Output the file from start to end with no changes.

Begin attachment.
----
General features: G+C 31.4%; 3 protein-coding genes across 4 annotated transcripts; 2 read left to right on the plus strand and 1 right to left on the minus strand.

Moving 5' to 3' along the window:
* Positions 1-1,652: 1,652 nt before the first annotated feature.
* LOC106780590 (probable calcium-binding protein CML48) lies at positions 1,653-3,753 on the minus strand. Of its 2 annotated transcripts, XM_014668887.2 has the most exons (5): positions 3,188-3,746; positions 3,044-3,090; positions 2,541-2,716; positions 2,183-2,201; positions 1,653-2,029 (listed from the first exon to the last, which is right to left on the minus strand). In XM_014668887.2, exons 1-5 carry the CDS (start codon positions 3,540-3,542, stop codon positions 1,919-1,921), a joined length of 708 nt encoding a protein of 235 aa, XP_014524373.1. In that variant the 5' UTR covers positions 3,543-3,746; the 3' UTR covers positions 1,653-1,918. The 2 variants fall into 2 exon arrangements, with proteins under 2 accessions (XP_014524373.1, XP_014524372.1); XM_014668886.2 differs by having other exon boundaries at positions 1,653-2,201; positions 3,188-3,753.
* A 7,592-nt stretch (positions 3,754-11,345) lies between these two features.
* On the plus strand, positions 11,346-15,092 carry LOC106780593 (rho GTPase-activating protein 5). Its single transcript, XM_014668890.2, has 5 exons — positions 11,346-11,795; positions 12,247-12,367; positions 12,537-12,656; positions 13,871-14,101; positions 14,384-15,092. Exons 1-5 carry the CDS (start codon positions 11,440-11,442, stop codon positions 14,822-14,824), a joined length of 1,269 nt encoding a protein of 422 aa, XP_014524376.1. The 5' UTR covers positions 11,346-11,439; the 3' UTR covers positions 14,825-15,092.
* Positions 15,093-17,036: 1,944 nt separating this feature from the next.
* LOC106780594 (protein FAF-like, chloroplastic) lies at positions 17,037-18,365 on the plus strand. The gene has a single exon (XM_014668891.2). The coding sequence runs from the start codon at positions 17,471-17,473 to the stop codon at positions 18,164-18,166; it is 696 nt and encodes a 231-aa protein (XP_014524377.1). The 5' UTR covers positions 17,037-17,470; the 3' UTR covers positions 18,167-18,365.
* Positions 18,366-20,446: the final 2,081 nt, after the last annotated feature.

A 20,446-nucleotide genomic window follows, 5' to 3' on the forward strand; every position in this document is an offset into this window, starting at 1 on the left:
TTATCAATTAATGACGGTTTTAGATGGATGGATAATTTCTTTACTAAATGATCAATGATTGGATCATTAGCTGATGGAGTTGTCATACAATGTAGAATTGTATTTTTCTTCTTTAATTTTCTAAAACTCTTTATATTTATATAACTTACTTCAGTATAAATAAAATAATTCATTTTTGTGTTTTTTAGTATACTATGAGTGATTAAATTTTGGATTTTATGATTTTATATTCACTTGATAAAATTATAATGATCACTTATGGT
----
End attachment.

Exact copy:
General features: G+C 31.4%; 3 protein-coding genes across 4 annotated transcripts; 2 read left to right on the plus strand and 1 right to left on the minus strand.

Moving 5' to 3' along the window:
* Positions 1-1,652: 1,652 nt before the first annotated feature.
* LOC106780590 (probable calcium-binding protein CML48) lies at positions 1,653-3,753 on the minus strand. Of its 2 annotated transcripts, XM_014668887.2 has the most exons (5): positions 3,188-3,746; positions 3,044-3,090; positions 2,541-2,716; positions 2,183-2,201; positions 1,653-2,029 (listed from the first exon to the last, which is right to left on the minus strand). In XM_014668887.2, exons 1-5 carry the CDS (start codon positions 3,540-3,542, stop codon positions 1,919-1,921), a joined length of 708 nt encoding a protein of 235 aa, XP_014524373.1. In that variant the 5' UTR covers positions 3,543-3,746; the 3' UTR covers positions 1,653-1,918. The 2 variants fall into 2 exon arrangements, with proteins under 2 accessions (XP_014524373.1, XP_014524372.1); XM_014668886.2 differs by having other exon boundaries at positions 1,653-2,201; positions 3,188-3,753.
* A 7,592-nt stretch (positions 3,754-11,345) lies between these two features.
* On the plus strand, positions 11,346-15,092 carry LOC106780593 (rho GTPase-activating protein 5). Its single transcript, XM_014668890.2, has 5 exons — positions 11,346-11,795; positions 12,247-12,367; positions 12,537-12,656; positions 13,871-14,101; positions 14,384-15,092. Exons 1-5 carry the CDS (start codon positions 11,440-11,442, stop codon positions 14,822-14,824), a joined length of 1,269 nt encoding a protein of 422 aa, XP_014524376.1. The 5' UTR covers positions 11,346-11,439; the 3' UTR covers positions 14,825-15,092.
* Positions 15,093-17,036: 1,944 nt separating this feature from the next.
* LOC106780594 (protein FAF-like, chloroplastic) lies at positions 17,037-18,365 on the plus strand. The gene has a single exon (XM_014668891.2). The coding sequence runs from the start codon at positions 17,471-17,473 to the stop codon at positions 18,164-18,166; it is 696 nt and encodes a 231-aa protein (XP_014524377.1). The 5' UTR covers positions 17,037-17,470; the 3' UTR covers positions 18,167-18,365.
* Positions 18,366-20,446: the final 2,081 nt, after the last annotated feature.

A 20,446-nucleotide genomic window follows, 5' to 3' on the forward strand; every position in this document is an offset into this window, starting at 1 on the left:
TTATCAATTAATGACGGTTTTAGATGGATGGATAATTTCTTTACTAAATGATCAATGATTGGATCATTAGCTGATGGAGTTGTCATACAATGTAGAATTGTATTTTTCTTCTTTAATTTTCTAAAACTCTTTATATTTATATAACTTACTTCAGTATAAATAAAATAATTCATTTTTGTGTTTTTTAGTATACTATGAGTGATTAAATTTTGGATTTTATGATTTTATATTCACTTGATAAAATTATAATGATCACTTATGGT